If you have dentures, then you will know the struggle it takes to keep dentures in position. Eating, talking and even wearing them for long periods can all cause dentures to loosen in the mouth, and may even work themselves free at embarrassing times. Loose dentures are also more likely to get substances trapped below the plate, causing irritation and even swelling of the mouth plates, gums and jawline. Loose-fitting partial dentures can also put the rest of your natural teeth at risk. There are a few ways to solve this problem, and it is worth experimenting to find the right solution to your problem.
If you have to use dentures on your lower jaw, then you may have problems with keeping the lower set in position against the gums. Many people find that they struggle to hold down their lower set of dentures, even with fixing glues and tight fitting. The main problem is that lower dentures just do not create as much suction as an upper set, and can move in the mouth, or even come totally lose while eating, talking or drinking. If you are struggling with these problems, then there are a few solutions available to you.
If you have lost more than one tooth from the same part of your mouth, then you may be facing having to wear a total or partial denture. Dentures in the past covered the whole mouth, but more and more people are now being offered partial dentures, which fit into the mouth and supply a chewing surface for the part of the jawline which is missing. However, regardless of how large or small the denture, users are still likely to find that there are problems with chewing, which can mean that eating some foods is completely impossible.
If you have had dentures fitted to replace lost or extracted teeth, then you may find that you make strange noises when you eat. These sounds can range from clattering as you bite into something firm, to a slight clicking noise which occurs during chewing. If you are adjusting to your new dentures, these sounds can ease with time, but if you are still experiencing problems a few weeks after the denture fitting session, then you may need to have a think about the reasons why your dentures are making particular noises when you chew.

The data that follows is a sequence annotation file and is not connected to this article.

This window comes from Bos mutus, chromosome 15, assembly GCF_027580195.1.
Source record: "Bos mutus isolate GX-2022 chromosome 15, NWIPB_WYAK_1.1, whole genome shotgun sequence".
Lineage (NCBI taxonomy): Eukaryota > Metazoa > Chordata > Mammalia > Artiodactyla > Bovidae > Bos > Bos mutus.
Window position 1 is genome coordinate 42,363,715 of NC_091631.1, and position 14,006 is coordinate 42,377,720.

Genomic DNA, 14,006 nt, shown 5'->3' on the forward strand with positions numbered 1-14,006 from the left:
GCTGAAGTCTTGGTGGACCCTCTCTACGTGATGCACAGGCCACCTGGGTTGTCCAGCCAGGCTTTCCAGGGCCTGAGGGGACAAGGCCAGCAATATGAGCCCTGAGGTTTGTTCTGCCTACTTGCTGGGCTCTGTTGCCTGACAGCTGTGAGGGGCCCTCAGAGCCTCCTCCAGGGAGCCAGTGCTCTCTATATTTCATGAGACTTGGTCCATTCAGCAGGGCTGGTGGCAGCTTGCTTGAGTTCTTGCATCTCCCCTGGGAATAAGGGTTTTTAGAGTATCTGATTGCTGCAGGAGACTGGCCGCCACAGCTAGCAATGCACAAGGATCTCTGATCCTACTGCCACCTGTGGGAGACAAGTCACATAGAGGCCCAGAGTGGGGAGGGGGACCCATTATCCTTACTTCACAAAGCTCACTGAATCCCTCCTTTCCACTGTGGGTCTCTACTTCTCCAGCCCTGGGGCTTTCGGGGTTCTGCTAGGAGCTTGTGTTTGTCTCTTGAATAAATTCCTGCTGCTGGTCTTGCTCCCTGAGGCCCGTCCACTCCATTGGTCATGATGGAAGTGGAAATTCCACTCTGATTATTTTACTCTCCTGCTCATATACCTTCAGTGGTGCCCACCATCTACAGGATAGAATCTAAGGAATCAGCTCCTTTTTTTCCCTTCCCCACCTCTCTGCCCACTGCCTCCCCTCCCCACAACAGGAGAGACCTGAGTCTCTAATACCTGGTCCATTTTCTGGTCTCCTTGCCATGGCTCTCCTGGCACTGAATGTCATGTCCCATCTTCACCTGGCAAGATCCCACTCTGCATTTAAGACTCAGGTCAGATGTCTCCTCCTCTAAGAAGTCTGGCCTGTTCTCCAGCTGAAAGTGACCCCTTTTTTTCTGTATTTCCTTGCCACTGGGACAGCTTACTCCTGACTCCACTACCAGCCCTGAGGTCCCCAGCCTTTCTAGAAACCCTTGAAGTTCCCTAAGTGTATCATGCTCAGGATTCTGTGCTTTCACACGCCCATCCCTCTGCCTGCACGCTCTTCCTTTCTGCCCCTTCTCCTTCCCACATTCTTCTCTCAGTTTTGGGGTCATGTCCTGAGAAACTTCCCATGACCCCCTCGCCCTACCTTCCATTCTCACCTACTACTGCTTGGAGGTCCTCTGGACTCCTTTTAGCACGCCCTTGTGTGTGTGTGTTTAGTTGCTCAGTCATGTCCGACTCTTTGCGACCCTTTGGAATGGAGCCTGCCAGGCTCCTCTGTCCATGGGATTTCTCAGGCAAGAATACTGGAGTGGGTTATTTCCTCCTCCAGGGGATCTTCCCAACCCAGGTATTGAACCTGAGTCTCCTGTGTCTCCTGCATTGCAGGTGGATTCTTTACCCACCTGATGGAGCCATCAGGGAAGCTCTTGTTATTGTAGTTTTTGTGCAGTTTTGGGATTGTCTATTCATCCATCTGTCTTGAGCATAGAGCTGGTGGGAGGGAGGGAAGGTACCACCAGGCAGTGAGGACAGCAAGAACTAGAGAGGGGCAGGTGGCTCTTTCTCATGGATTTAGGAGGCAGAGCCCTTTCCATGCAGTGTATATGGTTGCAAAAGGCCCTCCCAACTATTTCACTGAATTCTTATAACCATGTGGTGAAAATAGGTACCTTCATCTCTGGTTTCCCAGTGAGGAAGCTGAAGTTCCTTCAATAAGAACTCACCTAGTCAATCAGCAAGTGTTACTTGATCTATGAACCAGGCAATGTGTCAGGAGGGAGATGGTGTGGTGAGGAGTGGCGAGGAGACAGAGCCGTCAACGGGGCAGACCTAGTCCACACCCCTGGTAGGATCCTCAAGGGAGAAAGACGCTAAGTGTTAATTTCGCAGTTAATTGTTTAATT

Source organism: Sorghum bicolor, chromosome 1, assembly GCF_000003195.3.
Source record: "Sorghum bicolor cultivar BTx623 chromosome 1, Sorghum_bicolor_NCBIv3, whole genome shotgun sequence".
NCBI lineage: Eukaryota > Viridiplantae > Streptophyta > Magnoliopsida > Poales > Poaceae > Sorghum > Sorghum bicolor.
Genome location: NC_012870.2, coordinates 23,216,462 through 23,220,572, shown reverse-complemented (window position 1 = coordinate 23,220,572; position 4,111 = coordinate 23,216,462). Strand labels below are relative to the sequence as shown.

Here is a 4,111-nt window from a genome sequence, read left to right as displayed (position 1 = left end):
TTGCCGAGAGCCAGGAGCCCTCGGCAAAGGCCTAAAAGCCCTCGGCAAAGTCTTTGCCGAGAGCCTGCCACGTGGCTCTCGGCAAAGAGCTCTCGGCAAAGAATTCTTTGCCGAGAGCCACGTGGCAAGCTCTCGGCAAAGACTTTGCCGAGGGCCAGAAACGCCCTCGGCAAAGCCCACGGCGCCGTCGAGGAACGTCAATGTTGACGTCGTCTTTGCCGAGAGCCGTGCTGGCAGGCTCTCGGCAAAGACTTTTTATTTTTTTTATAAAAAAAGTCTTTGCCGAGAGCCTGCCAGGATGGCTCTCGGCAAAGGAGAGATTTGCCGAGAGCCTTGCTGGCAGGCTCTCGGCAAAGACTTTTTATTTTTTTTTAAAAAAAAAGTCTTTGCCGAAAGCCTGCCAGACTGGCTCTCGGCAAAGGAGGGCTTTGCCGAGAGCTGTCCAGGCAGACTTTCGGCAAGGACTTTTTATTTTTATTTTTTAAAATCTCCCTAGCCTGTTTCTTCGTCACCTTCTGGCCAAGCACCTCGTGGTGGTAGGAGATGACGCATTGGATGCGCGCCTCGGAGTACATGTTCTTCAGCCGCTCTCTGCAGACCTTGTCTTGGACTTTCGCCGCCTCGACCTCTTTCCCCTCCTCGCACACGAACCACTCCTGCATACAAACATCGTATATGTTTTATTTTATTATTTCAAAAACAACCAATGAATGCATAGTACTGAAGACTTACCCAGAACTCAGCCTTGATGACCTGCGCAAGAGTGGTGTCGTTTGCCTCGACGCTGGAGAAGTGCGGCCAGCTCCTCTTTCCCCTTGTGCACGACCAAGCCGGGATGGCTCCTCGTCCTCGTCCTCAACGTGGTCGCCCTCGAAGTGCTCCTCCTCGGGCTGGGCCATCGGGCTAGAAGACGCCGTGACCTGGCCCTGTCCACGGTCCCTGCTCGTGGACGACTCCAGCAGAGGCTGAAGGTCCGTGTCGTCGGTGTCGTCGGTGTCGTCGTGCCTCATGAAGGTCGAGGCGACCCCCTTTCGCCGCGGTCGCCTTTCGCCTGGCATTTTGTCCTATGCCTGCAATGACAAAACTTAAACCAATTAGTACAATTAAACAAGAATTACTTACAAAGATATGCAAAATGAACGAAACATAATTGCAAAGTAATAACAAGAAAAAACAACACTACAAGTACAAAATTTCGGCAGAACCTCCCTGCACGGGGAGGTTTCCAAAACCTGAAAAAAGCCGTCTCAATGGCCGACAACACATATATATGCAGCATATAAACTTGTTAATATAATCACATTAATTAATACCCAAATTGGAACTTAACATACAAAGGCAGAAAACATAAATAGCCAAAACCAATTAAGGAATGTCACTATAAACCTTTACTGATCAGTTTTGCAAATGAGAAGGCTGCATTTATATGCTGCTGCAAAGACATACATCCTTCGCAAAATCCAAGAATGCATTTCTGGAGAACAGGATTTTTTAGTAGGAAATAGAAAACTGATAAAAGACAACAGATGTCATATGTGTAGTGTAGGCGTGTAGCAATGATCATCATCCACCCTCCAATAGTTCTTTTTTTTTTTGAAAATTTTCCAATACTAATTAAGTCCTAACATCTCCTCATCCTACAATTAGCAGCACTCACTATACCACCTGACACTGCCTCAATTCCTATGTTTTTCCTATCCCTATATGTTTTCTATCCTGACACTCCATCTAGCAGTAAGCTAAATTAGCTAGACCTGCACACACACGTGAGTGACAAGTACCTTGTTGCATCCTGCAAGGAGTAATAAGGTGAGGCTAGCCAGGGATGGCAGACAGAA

If you are losing a number of your natural teeth, then your dentist may want to offer you the chance to have dentures. Everyone is familiar with the traditional style of dentures, grandpa’s false teeth which used to sit in a glass of water on the nightstand, but not all modern dentures have to be like this. If you are losing your teeth early and don’t want to consider having a complete set of false teeth just yet, then you may want to learn about the different types of dentures, and try to find a set that work best for you.
If you need to have a number of teeth removed from the same area of your mouth, then your dentist will likely recommend a partial denture or bridge to help cover the gap created by the extraction. Patients often have worries about dentures that they don’t feel able to talk about with their dentist, or that only starts to build up as the date of the extraction occurs. One of the biggest worries for people facing the loss of two or three large teeth, and the requirements for dentures, is that it will somehow affect the remaining natural teeth. There are some reasons why these concerns might be realistic, but there are ways to combat it and to live with dentures.